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Recent Snows and Preliminary Climate Summary for February

Biggest snows of the month (Feb 21-23):

Storms over February 21-23 brought significant snowfalls to many parts of Minnesota. Many areas of the state reported storm total snowfalls of 5 to 12 inches, with Browns Valley (Traverse County) reporting 14.5 inches. Other locations reporting large total snowfalls from the storm included 20 inches at Park Point in Duluth and 18 inches at Little Falls.

High winds that accompanied the storm produced blizzard conditions in northwestern Minnesota counties on Monday (Feb 21), marking the 11th time the National Weather Service has issued blizzard warning for that part of the state this snow season. More details about this storm can be found at the Minnesota State Climatology Office web site.

Within the Minnesota statewide climate network some stations reported new daily snowfall records, including:

For February 22
8.2 inches at Wright (Carlton County)
7.8 inches at Brimson (St Louis County)
7.0 inches at Two Harbors (Lake County)
6.3 inches at Isle (Aitkin County)
6.0 inches at Brainerd (Crow Wind County) and at Aitkin (Aitkin County)
5.6 inches at Browns Valley (Traverse County)
5.2 inches at Long Prairie (Todd County)

For the morning of February 23
6.1 inches at Mora (Kanabec County)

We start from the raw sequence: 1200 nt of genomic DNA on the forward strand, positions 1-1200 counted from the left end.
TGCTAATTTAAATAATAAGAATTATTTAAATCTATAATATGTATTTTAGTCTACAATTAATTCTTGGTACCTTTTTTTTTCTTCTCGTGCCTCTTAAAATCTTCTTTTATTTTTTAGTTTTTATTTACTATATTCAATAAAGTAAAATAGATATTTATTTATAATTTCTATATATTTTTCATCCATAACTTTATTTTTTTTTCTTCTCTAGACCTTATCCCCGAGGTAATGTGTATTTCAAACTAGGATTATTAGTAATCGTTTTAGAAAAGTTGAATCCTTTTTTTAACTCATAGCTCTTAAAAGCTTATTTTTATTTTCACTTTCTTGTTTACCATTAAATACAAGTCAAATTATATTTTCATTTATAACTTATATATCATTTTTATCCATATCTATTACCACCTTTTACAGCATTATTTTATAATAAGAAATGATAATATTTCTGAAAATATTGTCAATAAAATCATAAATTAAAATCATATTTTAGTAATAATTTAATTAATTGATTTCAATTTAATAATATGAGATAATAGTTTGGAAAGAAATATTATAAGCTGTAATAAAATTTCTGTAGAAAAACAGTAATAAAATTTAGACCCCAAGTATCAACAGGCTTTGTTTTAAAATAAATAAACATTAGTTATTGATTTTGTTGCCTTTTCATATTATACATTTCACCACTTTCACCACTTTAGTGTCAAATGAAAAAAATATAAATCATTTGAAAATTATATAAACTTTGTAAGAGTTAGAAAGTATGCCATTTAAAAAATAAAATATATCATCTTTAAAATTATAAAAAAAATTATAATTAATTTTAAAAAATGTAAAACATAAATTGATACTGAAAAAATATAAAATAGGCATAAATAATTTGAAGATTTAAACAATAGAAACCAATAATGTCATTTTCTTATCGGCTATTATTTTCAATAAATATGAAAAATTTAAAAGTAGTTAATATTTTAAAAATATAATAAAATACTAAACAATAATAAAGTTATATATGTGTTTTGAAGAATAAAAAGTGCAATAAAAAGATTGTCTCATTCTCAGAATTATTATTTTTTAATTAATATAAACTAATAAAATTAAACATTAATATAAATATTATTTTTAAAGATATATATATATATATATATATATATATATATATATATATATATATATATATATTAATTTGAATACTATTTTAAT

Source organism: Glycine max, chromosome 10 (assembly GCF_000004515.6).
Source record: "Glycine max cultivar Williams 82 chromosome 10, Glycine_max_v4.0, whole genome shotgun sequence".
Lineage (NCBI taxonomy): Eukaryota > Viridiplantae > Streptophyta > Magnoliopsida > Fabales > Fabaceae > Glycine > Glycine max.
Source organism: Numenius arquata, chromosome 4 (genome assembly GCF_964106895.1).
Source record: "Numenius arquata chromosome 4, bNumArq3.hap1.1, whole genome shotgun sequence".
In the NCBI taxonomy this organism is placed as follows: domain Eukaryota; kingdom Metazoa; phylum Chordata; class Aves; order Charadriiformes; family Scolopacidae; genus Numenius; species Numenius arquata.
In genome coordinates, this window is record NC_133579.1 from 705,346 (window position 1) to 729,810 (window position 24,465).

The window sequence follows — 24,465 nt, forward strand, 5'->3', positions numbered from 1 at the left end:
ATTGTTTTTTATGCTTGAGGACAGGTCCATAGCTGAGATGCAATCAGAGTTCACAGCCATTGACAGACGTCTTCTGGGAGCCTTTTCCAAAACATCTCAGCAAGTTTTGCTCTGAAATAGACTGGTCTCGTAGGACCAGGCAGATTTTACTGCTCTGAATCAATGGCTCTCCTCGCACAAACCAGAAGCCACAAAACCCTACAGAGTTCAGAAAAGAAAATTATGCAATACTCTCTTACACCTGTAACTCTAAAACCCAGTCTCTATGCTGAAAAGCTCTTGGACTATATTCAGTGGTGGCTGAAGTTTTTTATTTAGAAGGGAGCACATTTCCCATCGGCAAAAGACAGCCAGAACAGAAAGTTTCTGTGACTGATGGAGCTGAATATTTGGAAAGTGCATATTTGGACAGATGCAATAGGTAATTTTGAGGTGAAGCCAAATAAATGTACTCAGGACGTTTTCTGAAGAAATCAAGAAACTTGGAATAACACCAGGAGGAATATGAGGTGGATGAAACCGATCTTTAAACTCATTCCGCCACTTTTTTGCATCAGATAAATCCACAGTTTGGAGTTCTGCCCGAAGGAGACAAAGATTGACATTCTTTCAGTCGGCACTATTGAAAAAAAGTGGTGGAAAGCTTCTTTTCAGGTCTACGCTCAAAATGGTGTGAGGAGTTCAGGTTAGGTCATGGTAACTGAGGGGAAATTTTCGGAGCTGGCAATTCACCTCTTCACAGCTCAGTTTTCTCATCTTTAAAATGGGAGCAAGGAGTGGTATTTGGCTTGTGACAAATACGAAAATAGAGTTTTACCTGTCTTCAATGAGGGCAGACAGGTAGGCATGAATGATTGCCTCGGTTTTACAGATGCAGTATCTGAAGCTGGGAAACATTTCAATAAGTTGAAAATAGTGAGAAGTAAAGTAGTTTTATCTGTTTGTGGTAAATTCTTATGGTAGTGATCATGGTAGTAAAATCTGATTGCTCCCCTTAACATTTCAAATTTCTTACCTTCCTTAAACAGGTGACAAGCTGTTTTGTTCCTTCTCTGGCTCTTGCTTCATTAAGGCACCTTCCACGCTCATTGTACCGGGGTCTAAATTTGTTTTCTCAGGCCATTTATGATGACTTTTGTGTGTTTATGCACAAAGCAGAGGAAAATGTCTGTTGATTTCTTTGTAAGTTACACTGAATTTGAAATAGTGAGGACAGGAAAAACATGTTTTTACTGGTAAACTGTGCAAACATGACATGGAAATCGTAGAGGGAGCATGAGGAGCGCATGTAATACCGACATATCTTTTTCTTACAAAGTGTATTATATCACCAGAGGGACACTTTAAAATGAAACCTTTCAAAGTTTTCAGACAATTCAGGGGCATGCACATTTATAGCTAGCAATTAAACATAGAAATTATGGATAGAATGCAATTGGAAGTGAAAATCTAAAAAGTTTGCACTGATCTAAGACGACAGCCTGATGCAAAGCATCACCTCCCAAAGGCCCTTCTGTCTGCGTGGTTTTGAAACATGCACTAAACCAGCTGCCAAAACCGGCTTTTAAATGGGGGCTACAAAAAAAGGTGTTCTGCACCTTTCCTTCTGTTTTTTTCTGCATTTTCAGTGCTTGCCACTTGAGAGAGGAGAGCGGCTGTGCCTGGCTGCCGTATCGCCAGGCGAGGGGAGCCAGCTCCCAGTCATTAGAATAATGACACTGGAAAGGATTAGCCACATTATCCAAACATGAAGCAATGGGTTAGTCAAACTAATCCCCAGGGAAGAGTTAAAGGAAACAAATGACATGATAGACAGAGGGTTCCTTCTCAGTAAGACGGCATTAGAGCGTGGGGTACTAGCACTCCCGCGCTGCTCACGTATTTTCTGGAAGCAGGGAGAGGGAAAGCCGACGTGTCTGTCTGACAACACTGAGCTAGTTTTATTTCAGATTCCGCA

6.0 inches at Floodwood (St Louis County)
5.0 inches at Red Wing (Goodhue County)

This storm added significantly to the monthly total snowfall reports from around the state, as well as the seasonal totals. Many portions of the north shore along Lake Superior (St Louis, Lake, and Cook Counties) now report totals of 20 inches or more of snowfall for February; and Ely reports over 30 inches. Many observers in northeastern Minnesota now report over 80 inches of snowfall for the 2021-2022 snow season, with reports of over 120 inches near Grand Marais.

Preliminary Climate Summary for February 2022:

Colder than normal describes this February. Most climate stations report a mean monthly temperature that is 5 to 11 degrees F below normal. Extremes for the month ranged from 52°F at Worthington (Nobles County) on the 20th to -45°F at Seagull Lake (Cook County) on the 24th. Minnesota reported the coldest temperature in the 48 contiguous states on eleven dates during the month, with many stations reporting lows in the minus 30s to minus 40s F.

It was a wetter than normal February with about twice the normal amount of precipitation. Many observers reported over 15 inches of snowfall for the month, and the liquid content of that snow varied from 1 to 2 inches. By the end of the month many climate stations in the northern third of the state were reporting 2 to 3 feet of snow cover.

It was a windy month as well, with several days of wind gusts above 30 mph. Here is a list of the number of such days for selected climate stations:

MSP 15 days
St Cloud 11 days
Redwood Falls 18 days
Rochester 14 days
Duluth 10 days
International Falls 7 days
Brainerd 11 days
Hibbing 8 days
Moorhead 19 days

In addition, there were wind gusts over 60 mph at several locations.

Weekly Weather Potpourri:

NOAA this week features a primer on atmospheric rivers (the movement of large masses of atmospheric water vapor) and their impact on major storm events in the USA. More recent research and use of satellite imagery has revealed much about their behavior.

According to the Guardian 8 to 16 inches of rain fell over portions of Queensland and New South Wales in Australia on Tuesday this week bringing widespread flash flooding. Many schools were closed and a number of dammed water catchments were filled to capacity. The Bureau of Meteorology warns that more heavy rains may be expected in the coming days.